Rethinking the Seattle Center is a favorite civic pastime. When the general public hears about it, the topic is Big Plans, whether the ill-fated Disney concept in the late 80s, the more recent visioning, or whatever might happen to Key Arena. But meanwhile, little upgrades and outside influences are perhaps more important in what the Center is now, and what it will become.
At 50 years old, the Center is already pretty darn good, for all its imperfections and missed opportunities. It’s many things to many people — the first or second place tourists visit, an event center 365 days of the year, a park, and, if the Market is the city’s heart, certainly another vital organ…the lungs perhaps. It does all this while remaining a 24/7 great place to be,
Today is a good time to visit the Center House. The Food Court upgrades are one of those little changes, “little” being relative. From a passer-by perspective, they seem to be somewhere after demo and some shell upgrades but before the addition of new food outlets. Yet what a cool new perspective right now! The west side of the main hall is opened up to the outer wall, with windows to a new dining balcony on that side. Also, more of the south entrance area is now open the to hall. Together, the feeling is a bigger, brighter space, but still the Center House many of us love. It’s worth a visit if you’re nearby and curious.
Other “little” items include the planned KEXP studio at First & Republican, which promises to enliven a dead corner, the recent skate park addition (teenagers are reportedly people too!), and the Theater Commons and Donnelly Gardens, which turned a block-long glorified service entry at Second & Mercer into mostly human space. The Chihuly Garden and Glass, rising next to the Space Needle, qualifies as big. Together, these changes and many others help the Center be more things for more people, and keep it fresh, both in repair terms and with new things to explore.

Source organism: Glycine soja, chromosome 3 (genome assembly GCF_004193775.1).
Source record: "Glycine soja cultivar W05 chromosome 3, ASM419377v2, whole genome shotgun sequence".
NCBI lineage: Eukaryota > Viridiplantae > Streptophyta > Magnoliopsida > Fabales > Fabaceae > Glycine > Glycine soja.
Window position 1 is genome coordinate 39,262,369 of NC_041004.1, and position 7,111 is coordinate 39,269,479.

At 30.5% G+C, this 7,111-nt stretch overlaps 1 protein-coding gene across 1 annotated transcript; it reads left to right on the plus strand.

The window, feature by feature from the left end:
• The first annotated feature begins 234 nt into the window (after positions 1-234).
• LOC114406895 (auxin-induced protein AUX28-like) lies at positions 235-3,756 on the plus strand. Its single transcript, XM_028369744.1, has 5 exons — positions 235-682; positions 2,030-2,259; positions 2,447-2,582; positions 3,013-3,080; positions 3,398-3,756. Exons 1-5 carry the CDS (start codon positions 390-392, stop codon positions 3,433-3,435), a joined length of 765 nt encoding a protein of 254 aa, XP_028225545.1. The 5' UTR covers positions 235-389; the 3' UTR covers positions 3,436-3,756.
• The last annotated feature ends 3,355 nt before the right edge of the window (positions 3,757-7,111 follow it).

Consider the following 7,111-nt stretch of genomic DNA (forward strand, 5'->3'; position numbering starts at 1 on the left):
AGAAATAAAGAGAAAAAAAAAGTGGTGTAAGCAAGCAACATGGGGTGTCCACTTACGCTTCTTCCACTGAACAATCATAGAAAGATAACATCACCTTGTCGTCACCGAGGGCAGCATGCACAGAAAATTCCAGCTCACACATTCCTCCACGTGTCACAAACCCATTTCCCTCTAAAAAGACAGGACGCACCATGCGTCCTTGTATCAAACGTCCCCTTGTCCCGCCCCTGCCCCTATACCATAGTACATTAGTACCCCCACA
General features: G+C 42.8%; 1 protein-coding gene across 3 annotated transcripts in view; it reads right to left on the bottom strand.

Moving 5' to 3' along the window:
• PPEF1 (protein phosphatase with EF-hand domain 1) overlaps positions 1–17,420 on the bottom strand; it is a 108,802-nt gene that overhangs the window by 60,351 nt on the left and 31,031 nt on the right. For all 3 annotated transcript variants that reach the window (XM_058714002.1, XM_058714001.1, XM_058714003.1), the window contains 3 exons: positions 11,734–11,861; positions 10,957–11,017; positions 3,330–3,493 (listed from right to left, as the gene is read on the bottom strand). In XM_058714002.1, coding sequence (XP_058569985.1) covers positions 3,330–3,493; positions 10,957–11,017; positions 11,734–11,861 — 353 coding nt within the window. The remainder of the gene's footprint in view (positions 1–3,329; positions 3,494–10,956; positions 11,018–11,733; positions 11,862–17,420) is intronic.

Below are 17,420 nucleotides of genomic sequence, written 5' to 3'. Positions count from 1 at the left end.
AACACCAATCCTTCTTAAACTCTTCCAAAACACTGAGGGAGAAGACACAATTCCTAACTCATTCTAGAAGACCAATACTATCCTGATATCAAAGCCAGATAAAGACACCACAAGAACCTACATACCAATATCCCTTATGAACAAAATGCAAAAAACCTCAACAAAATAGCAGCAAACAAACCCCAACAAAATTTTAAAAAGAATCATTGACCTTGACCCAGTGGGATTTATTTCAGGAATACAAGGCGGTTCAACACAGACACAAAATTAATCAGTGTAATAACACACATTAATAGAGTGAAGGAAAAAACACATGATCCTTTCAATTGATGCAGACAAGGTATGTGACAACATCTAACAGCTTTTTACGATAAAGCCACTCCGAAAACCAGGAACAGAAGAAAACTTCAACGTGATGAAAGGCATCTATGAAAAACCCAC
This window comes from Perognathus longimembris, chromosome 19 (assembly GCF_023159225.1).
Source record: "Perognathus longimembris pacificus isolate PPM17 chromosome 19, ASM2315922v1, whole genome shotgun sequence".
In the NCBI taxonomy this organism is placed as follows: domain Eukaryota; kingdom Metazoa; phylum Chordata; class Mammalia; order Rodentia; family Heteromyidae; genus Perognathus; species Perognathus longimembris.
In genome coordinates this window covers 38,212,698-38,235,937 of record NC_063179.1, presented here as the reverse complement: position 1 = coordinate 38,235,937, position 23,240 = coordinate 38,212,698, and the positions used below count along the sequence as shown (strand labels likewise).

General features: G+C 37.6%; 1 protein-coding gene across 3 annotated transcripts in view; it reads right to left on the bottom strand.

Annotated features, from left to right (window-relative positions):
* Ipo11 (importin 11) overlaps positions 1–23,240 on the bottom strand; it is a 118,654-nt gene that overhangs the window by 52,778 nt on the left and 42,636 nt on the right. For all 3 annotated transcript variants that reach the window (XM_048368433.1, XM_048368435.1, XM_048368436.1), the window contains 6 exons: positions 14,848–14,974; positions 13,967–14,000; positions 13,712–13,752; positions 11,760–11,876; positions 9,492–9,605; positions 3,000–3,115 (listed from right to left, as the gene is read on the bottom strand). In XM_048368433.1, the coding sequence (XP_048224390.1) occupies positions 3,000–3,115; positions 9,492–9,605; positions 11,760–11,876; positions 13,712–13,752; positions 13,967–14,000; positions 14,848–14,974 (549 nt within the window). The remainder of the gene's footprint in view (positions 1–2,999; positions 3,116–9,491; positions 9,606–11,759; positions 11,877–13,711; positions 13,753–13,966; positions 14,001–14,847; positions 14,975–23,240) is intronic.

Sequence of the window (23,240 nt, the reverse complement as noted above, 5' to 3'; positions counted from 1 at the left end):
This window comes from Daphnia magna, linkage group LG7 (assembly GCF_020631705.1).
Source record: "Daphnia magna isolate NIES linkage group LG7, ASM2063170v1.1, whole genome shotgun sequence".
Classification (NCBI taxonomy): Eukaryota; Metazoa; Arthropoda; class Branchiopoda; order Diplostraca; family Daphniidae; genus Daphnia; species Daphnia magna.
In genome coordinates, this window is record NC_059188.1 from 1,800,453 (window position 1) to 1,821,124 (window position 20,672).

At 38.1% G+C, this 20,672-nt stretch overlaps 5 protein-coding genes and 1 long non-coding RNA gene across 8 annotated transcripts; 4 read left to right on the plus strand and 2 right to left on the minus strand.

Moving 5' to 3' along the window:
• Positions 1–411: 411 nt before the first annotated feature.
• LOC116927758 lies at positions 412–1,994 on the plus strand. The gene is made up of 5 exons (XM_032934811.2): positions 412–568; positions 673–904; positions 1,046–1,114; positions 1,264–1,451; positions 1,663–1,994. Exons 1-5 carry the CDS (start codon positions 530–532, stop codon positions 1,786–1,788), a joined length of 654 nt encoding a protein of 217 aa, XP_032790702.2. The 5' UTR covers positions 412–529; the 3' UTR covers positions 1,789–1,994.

Maybe because the Center is such as good “destination,” when people think of improvements they tend to think in those terms — filling the clock with more attractions and events. But the rise of the surrounding neighborhoods and new connections are showing new promise for the Center.
Some is the simple addition of more residents and workers. This is already happening and seems poised to continue, particularly on the residential side. The second is neighborhood connections. In the coming years, the Great Wall of Aurora will go away between Harrison and Denny, Broad will have less traffic (ending at 5th & Thomas), and the Mercer underpass will be rebuilt. Suddenly a horrible walk from SLU will be much nicer and shorter.
With more people and better access, in 2013 and especially by 2017, we’ll have a lot more people within walking distance. The surrounding neighborhoods will never be dense enough to make the Center busy by themselves; festivals or at least opera/theater/game nights are needed for that. But office workers and residents hang out, buy coffee or lunch, or simply walk through on the way home. When on foot or bike, they simply integrate the Center into their lives — more people being there, shopping there, whatever, while also sometimes attending events and visiting museums. The Center, like any urban retail, attraction, or park, doesn’t need to be in frenzy mode all the time; moderating the slow times a bit can be a big success.
And that’s where the Center is headed.
For more information about the Center House project, go here.